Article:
The additional water chemistry testing apparently subjected the fan/pump/separator bearings to extended periods of moisture, creating the corrosion that eventually prevented the shaft from spinning up normally.

Wilmore’s suit, serial number 3003, is the newest spacesuit on the station and its fan/pump/separator is original equipment with no signs of any problems. Virts’ suit, 3013, also checked out, but slight changes in current to its fan/pump/separator indicate a small amount of corrosion may be present.

Kenny Todd, space station operations and integration manager at the Johnson Space Center in Houston, said engineers do not believe the fan in Virts’ suit will fail once it has spun up to normal operating speeds. And even if it did, the astronaut would not be in any danger.

“If you encounter that scenario (during an EVA), there’s a totally separate backup system in the suit that provides plenty of capability for the crew to return and ingress the airlockk,” he said. “So from that standpoint, this is not a risk to crew, if you will, in terms of loss of life.”

But given the time required to prepare for a spacewalk, “we want to make sure we’ve got suits that’ll run for the entire EVA.”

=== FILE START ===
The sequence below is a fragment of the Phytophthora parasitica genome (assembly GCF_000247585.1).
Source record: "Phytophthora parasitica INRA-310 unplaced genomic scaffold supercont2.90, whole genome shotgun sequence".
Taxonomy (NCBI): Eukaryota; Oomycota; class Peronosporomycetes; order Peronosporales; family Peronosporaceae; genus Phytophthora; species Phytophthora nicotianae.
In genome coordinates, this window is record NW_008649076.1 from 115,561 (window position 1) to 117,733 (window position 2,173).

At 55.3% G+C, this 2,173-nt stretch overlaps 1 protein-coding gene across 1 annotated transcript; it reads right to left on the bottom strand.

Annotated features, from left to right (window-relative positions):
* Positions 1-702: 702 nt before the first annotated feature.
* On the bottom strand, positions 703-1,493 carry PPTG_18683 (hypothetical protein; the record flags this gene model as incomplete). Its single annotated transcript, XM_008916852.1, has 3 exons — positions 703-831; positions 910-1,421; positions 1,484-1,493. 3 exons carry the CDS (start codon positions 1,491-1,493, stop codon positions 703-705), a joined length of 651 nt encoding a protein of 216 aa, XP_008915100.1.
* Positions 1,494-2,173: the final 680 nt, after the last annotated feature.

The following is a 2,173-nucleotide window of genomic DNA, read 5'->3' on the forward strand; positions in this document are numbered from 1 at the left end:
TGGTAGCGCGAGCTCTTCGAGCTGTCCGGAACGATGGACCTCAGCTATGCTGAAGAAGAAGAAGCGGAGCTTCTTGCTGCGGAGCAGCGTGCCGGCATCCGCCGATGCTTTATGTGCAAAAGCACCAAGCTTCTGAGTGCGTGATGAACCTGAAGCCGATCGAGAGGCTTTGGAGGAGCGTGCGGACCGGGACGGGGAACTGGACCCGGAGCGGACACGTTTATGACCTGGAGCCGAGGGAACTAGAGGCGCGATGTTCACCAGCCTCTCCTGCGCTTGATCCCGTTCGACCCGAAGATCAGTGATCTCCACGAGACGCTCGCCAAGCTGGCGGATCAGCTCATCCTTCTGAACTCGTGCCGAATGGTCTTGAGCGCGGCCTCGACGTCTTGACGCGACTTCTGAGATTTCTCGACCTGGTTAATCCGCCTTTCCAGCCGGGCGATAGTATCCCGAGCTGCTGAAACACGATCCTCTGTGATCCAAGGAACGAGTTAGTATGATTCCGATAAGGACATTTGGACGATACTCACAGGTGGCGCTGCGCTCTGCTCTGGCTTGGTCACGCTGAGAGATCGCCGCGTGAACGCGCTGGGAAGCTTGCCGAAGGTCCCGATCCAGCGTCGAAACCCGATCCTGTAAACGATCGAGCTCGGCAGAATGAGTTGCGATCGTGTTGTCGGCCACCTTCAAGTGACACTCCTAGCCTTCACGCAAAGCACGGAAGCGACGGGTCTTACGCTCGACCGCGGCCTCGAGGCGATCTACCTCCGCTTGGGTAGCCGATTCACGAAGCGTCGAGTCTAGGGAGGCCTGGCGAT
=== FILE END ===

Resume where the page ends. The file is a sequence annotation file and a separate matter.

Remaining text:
Todd emphasized the current problem had nothing to do with the contamination issue that caused water to back up into Parmitano’s helmet with potentially catastrophic results.

“With the water in the helmet, that was a totally different root cause issue,” Todd said. “That was an issue with port holes getting clogged up in the water separator that was due to the water chemistry issue we talked about earlier. Through that clogging, water was allowed to get into the vent flow that goes up into the helmet.

“That is not an issue here. What we’re talking about is a failure of the pump to start up. That in and of itself is not a water-type of event where you could get water into the helmet.”

To prevent the corrosion problem from occurring in the future, Todd said engineers are developing alternative procedures to improve water removal and suit drying after water chemistry testing.